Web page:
Late-night stunner: Mets, Carlos Correa agree to 12-year, $315 million contract
One week after reportedly signing with the San Francisco Giants, the superstar shortstop makes a shocking pivot.
This is not a fever dream — this is reality.
As you wake up this morning, the news is rolling in… while you were sleeping, the Mets and shortstop Carlos Correa reportedly agreed to a 12-year, $315 million contract.
“My team is good. But it isn’t that much better than last year,” Mets owner and CEO Steve Cohen said to Heyman last week. “If you want a team that’s good, this is what it costs. What are you going to do?”
There is no other way to say it — this news comes as an absolute shocker whose waves will ripple across the league. It was just one week ago when the Mets got into the Correa sweepstakes late in the game and ultimately lost out, as the Giants had reportedly signed Correa to a 13-year mega-deal. That was that, the Mets made a final hour charge but came up short, and that was okay. It was still a great start to the offseason. Never did I think that we would be waking up to this reality.
Correa was supposed to be introduced in a press conference as a Giant yesterday, but after a reported health flag in his physical earlier in the week came up, San Francisco cryptically postponed it (I think they can probably cancel that thing now). This apparently re-opened the door just enough for Steve Cohen to come barreling through it armed with a checkbook and a will to win we have never quite seen from a Mets owner before.
What an absolute 180-degree switch from the Wilpon days. When the sheer shock of this signing begins to dissipate, it will be seen as a seismic shift in not only the NL East but the entire league. The Mets and their owner have made an absolute statement this offseason, take their payroll to heights no one has ever seen before in order to put a sure fire winner on the field of play.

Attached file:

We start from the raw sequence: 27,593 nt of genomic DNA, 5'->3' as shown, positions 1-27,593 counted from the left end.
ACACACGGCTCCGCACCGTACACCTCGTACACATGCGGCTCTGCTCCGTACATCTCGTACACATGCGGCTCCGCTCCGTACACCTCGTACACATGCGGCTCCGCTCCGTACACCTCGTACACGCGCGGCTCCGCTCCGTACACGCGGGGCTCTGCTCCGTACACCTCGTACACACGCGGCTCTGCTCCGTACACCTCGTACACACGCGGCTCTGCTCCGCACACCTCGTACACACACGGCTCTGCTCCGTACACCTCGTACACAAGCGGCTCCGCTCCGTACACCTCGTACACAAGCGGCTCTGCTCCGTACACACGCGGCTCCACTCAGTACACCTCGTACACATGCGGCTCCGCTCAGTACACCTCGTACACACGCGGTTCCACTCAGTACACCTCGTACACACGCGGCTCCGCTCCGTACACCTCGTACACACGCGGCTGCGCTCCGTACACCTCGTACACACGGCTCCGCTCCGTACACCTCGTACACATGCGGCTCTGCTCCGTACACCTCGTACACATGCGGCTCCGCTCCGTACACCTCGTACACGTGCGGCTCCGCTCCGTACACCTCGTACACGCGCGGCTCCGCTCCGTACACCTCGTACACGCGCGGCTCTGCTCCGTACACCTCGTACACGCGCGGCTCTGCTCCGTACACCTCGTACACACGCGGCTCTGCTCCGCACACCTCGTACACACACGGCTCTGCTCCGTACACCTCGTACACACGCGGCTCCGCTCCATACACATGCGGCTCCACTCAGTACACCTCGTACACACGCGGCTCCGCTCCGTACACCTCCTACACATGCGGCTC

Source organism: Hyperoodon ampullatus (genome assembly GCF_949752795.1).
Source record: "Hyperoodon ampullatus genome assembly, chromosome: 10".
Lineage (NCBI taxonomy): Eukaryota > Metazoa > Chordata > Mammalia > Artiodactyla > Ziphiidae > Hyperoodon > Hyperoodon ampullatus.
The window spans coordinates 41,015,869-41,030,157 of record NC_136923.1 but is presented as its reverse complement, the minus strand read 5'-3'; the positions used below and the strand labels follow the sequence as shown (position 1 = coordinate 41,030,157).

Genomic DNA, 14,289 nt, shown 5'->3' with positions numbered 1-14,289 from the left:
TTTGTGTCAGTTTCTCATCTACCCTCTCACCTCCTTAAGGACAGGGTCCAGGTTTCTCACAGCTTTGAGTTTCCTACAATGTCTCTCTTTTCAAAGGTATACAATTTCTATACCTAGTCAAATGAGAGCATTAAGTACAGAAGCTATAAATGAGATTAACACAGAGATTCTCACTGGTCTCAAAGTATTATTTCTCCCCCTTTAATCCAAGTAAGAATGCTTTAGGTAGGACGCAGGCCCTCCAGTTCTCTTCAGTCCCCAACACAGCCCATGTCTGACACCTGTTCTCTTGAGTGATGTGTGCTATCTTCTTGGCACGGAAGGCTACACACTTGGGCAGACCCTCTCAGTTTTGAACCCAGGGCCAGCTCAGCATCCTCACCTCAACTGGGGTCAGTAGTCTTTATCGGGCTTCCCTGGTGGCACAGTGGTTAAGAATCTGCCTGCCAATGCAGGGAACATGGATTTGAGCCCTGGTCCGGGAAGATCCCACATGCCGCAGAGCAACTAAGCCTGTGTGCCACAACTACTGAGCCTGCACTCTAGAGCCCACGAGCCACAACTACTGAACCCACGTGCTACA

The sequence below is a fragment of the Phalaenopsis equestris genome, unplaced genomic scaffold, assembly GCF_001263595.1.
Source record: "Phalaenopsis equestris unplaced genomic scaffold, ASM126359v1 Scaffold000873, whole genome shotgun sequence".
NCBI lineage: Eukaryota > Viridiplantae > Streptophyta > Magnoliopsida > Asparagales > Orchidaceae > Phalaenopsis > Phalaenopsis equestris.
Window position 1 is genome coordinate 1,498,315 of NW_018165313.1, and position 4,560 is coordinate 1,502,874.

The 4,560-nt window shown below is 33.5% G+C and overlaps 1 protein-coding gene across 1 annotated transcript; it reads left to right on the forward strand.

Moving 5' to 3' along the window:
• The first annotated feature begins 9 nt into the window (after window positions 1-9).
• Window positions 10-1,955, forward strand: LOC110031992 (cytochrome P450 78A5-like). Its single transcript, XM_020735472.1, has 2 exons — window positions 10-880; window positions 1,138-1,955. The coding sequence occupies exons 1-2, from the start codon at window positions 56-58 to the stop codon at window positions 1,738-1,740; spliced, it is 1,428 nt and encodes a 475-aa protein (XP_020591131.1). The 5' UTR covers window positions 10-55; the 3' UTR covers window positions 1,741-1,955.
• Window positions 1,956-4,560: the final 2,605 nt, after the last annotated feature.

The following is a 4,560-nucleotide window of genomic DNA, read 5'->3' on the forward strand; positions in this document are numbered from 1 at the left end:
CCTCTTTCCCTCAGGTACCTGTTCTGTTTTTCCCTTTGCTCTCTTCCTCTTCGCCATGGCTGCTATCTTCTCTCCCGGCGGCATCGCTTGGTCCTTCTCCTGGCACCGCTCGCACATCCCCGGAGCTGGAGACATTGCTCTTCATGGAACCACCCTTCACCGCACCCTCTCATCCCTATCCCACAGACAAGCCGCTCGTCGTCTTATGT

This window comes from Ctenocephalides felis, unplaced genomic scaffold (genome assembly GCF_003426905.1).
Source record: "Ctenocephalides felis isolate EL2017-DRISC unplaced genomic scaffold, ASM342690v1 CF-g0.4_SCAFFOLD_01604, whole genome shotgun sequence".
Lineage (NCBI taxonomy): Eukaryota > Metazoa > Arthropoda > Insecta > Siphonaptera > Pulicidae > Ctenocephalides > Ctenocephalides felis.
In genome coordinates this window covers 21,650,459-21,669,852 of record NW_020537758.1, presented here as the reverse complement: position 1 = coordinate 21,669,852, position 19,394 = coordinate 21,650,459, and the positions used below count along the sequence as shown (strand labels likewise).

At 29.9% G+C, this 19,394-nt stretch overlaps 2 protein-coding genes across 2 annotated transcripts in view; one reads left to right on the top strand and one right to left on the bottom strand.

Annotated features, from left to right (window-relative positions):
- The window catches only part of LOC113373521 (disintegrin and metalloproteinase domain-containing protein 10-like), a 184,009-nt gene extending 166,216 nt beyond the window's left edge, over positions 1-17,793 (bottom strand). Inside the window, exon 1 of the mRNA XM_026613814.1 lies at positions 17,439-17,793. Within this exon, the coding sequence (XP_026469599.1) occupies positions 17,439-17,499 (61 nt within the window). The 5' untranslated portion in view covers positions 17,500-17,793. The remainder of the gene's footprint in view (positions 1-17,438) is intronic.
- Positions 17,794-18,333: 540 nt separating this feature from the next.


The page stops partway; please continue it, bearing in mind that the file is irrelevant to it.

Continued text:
“I made a commitment to the fans,” Cohen explained. “If it means I have to spend money to fulfill that commitment, so be it.”
The Mets won 101 games last year but couldn’t hold onto the division or make a run in October, and that wasn’t enough for this front office. In the last few weeks alone, New York has now acquired Carlos Correa, Justin Verlander, Kodai Senga, David Robertson, José Quintana and Brooks Raley while re-signing Brandon Nimmo, Edwin Díaz and Adam Ottavino. So much for that “the Mets haven’t gotten any better” narrative being spun over the last few weeks.
As for Correa himself, he provides a legitimate star bat for a lineup that was really one power hitter away from being whole. Just last season, Correa, 28, hit .291/.366/.467 with 22 home runs, 24 doubles, 64 RBI, 70 runs scored, a 140 wRC+ and a 4.4 fWAR. Also of note, Correa is a career .272/.344/.505/.849 hitter in the postseason. This is the absolute bat that this lineup needed to add protection to Francisco Lindor and Pete Alonso.
Correa is also expected to shift to third base with the Mets, with Lindor manning shortstop for the next decade after being acquired in the 2020-21 offseason. Correa moved over to third for Lindor once before as teammates during the 2017 World Baseball Classic for Puerto Rico, and will now do so for the next 12 years in Queens.
With this acquisition, the Mets payroll is at a place no one has ever seen before, likely leading to a few trades to be made before this offseason. Look no further than Eduardo Escobar, who just lost his starting job, and James McCann. Maybe Carlos Carrasco, too. At some point going forward, the question of Correa’s medicals that opened the door for the Mets to sign him in the first place will need to be answered — but today is not the day for that.
This is a day for celebration. Mets fans have long deserved a franchise that went “all in” and did whatever it takes to win, regardless of the cost. Well here we are. This ain’t the Wilpons anymore. Carlos Correa is a New York Met, and this team is all in.